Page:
• Optoelectronic applications: LED devices, displays, quantum dot sensitized solar cells and field effect transistors
  • Biomedicine: in vivo biological imaging, cell imaging, tissue imaging and molecular labeling (bioprobes)
HECZWA (Cadmium Selenide / Zinc Sulfide -NH2) Cadmium Based Quantum Dots

HECZWA (Cadmium Selenide / Zinc Sulfide -NH2) Cadmium Based Quantum Dots

Performance Characteristics

  • Water soluble
  • Available amine groups
  • Good stability
  • High luminous efficiency
  • Narrow FWHM
  • Adjustable wavelength
  • Low self-absorption
  • High Quantum Yield

Scope of Applications

  • Optoelectronic applications: LED devices, displays, quantum dot sensitized solar cells and field effect transistors
  • Biomedicine: in vivo biological imaging, cell imaging, tissue imaging and molecular labeling (bioprobes)
CIS (Copper Indium Sulfide / ZnS) Cadmium Free Quantum Dots

CIS (Copper Indium Sulfide / ZnS) Cadmium Free Quantum Dots

Performance Characteristics

  • Does not contain highly toxic
    heavy metals and is environmentally friendly
  • Good stability
  • High luminous efficiency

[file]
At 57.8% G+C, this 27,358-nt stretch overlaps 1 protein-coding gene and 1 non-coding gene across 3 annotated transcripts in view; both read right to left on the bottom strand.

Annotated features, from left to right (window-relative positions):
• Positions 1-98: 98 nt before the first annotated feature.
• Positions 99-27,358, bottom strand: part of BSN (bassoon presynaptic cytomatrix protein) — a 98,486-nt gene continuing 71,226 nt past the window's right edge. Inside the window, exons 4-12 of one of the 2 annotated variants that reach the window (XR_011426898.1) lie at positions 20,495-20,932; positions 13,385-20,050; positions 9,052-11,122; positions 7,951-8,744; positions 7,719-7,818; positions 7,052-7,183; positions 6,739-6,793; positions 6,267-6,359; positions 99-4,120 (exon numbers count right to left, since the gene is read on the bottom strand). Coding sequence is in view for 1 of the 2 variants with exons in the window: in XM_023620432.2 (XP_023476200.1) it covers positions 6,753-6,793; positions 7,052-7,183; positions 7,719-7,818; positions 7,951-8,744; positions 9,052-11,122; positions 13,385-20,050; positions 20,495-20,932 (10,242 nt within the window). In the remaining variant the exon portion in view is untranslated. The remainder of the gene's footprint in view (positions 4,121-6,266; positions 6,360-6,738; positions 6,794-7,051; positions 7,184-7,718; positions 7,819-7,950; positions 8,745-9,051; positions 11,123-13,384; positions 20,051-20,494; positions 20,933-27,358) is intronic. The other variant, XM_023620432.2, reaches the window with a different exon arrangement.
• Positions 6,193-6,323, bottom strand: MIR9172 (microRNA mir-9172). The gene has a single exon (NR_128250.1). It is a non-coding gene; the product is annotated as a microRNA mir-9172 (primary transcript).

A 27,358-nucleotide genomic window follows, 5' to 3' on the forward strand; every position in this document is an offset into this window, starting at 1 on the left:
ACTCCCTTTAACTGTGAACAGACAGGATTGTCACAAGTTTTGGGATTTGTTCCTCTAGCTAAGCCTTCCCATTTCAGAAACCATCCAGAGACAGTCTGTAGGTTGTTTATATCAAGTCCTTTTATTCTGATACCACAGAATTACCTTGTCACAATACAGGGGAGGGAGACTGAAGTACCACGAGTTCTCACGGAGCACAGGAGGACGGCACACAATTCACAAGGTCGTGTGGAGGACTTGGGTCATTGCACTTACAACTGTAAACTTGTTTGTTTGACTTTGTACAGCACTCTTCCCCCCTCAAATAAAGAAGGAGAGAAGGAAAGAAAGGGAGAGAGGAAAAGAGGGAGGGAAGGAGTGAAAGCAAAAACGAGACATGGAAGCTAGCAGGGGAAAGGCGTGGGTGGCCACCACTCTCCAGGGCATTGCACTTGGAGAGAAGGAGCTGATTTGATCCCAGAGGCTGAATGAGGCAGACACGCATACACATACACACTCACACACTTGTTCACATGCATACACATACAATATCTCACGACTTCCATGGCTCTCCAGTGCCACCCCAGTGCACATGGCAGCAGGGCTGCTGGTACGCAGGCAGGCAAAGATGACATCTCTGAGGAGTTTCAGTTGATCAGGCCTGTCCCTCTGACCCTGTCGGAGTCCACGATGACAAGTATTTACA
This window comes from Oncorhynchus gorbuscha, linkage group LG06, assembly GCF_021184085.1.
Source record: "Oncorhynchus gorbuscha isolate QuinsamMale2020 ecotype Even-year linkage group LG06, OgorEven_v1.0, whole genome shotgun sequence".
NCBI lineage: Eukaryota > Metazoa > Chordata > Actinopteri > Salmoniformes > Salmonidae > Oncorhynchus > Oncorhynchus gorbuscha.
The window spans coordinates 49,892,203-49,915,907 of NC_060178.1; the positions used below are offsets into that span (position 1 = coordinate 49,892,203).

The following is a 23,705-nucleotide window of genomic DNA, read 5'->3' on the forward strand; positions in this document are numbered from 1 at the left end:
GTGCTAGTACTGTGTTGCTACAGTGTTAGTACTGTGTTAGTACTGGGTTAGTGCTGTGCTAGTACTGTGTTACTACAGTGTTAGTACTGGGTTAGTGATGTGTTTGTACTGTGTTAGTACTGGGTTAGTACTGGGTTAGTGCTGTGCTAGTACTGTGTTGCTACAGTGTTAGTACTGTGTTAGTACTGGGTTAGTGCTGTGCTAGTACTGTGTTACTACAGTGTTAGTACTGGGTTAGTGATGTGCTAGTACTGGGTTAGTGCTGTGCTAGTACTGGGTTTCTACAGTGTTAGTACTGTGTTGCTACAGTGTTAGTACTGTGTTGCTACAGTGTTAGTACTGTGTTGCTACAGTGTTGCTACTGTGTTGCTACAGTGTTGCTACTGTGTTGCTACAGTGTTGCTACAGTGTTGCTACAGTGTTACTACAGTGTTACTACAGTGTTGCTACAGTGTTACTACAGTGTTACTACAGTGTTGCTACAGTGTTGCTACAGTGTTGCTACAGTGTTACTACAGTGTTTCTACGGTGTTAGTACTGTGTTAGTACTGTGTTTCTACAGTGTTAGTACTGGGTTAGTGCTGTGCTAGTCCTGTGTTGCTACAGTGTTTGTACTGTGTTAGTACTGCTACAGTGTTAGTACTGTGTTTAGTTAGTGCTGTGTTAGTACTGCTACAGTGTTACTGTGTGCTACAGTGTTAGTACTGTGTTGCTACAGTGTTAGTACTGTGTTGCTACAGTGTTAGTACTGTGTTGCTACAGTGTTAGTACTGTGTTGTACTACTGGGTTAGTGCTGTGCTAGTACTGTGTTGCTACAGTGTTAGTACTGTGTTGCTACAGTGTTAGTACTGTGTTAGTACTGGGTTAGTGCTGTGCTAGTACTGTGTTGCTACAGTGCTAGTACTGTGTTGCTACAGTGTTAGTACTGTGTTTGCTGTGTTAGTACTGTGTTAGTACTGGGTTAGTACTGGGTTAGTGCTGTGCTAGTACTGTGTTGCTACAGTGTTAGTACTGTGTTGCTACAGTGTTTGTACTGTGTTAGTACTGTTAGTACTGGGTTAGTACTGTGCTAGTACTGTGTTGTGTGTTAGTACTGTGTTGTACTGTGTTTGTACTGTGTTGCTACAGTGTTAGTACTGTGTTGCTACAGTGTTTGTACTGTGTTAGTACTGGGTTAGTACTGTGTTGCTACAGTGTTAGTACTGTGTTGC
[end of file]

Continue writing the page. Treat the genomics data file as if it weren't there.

• Adjustable wavelength
  • Low self-absorption

Scope of Applications

  • Optoelectronic applications: LED devices, displays, quantum dot sensitized solar cells and field effect transistors
  • Biomedicine: in vivo biological imaging, cell imaging, tissue imaging and molecular labeling (bioprobes)
HEINP (High Efficiency Indium Phosphide / ZnS) Cadmium Free Quantum Dots

HEINP (High Efficiency Indium Phosphide / ZnS) Cadmium Free Quantum Dots

Performance Characteristics

  • Does not contain highly toxic
    heavy metals and is environmentally friendly
  • Good stability
  • High luminous efficiency
  • Adjustable wavelength
  • Low self-absorption
  • High quantum yield

Scope of Applications

  • Optoelectronic applications: LED devices, displays, quantum dot sensitized solar cells and field effect transistors
  • Biomedicine: in vivo biological imaging, cell imaging, tissue imaging and molecular labeling (bioprobes)
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References

1.
Dai, X.; Zhang, Z.; et al. “Solution-processed, high-performance light-emitting diodes based on quantum dots” Nature. 515, 96—99 (2014).
2.
Tate, N.; Miyata, Y.; et al. “Quantitative analysis of nonlinear optical input/output of a quantum-dot network based on the echo state property” Optics Express 30 (9), 14669—14676 (2022).
3.
Pathak, G.; Hedge, G.; and Prasad, V. “Octadecylamine-capped CdSe/ZnS quantum dot dispersed cholesteric liquid crystal for potential display application: Investigation on photoluminescence and UV absorbance” Liquid Crystals 48 (4), 579—587 (2021).
4.
Sadeghi, S.; Wing, W.; et al. “Functional Metal-oxide Plasmonic Metastructures: Ultrabright Semiconductor Quantum Dots with Polarized Spontaneous Emission and Suppressed Auger Recombination” Phys. Rev. Applied 11, 024045 (2019).